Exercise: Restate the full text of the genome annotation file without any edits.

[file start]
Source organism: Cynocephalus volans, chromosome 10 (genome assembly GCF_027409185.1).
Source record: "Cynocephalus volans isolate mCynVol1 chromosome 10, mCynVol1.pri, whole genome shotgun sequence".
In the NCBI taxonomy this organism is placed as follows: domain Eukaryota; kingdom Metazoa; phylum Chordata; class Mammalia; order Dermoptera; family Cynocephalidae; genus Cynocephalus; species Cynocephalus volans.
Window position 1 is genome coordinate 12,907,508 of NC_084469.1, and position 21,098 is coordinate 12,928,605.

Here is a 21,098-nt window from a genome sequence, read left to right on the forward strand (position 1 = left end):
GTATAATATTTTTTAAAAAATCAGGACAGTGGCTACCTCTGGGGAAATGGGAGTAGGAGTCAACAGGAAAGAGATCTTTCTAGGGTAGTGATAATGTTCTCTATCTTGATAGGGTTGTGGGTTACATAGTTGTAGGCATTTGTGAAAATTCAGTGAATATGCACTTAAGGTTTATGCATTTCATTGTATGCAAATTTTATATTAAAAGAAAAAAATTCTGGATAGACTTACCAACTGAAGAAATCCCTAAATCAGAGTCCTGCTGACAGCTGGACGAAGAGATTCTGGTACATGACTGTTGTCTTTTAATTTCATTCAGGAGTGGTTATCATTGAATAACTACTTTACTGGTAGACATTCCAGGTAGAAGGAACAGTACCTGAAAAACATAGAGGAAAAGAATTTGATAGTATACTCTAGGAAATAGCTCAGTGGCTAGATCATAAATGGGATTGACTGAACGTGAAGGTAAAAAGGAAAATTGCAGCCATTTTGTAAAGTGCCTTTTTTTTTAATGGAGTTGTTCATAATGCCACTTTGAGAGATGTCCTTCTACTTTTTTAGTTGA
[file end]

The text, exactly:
Source organism: Cynocephalus volans, chromosome 10 (genome assembly GCF_027409185.1).
Source record: "Cynocephalus volans isolate mCynVol1 chromosome 10, mCynVol1.pri, whole genome shotgun sequence".
In the NCBI taxonomy this organism is placed as follows: domain Eukaryota; kingdom Metazoa; phylum Chordata; class Mammalia; order Dermoptera; family Cynocephalidae; genus Cynocephalus; species Cynocephalus volans.
Window position 1 is genome coordinate 12,907,508 of NC_084469.1, and position 21,098 is coordinate 12,928,605.

Here is a 21,098-nt window from a genome sequence, read left to right on the forward strand (position 1 = left end):
GTATAATATTTTTTAAAAAATCAGGACAGTGGCTACCTCTGGGGAAATGGGAGTAGGAGTCAACAGGAAAGAGATCTTTCTAGGGTAGTGATAATGTTCTCTATCTTGATAGGGTTGTGGGTTACATAGTTGTAGGCATTTGTGAAAATTCAGTGAATATGCACTTAAGGTTTATGCATTTCATTGTATGCAAATTTTATATTAAAAGAAAAAAATTCTGGATAGACTTACCAACTGAAGAAATCCCTAAATCAGAGTCCTGCTGACAGCTGGACGAAGAGATTCTGGTACATGACTGTTGTCTTTTAATTTCATTCAGGAGTGGTTATCATTGAATAACTACTTTACTGGTAGACATTCCAGGTAGAAGGAACAGTACCTGAAAAACATAGAGGAAAAGAATTTGATAGTATACTCTAGGAAATAGCTCAGTGGCTAGATCATAAATGGGATTGACTGAACGTGAAGGTAAAAAGGAAAATTGCAGCCATTTTGTAAAGTGCCTTTTTTTTTAATGGAGTTGTTCATAATGCCACTTTGAGAGATGTCCTTCTACTTTTTTAGTTGA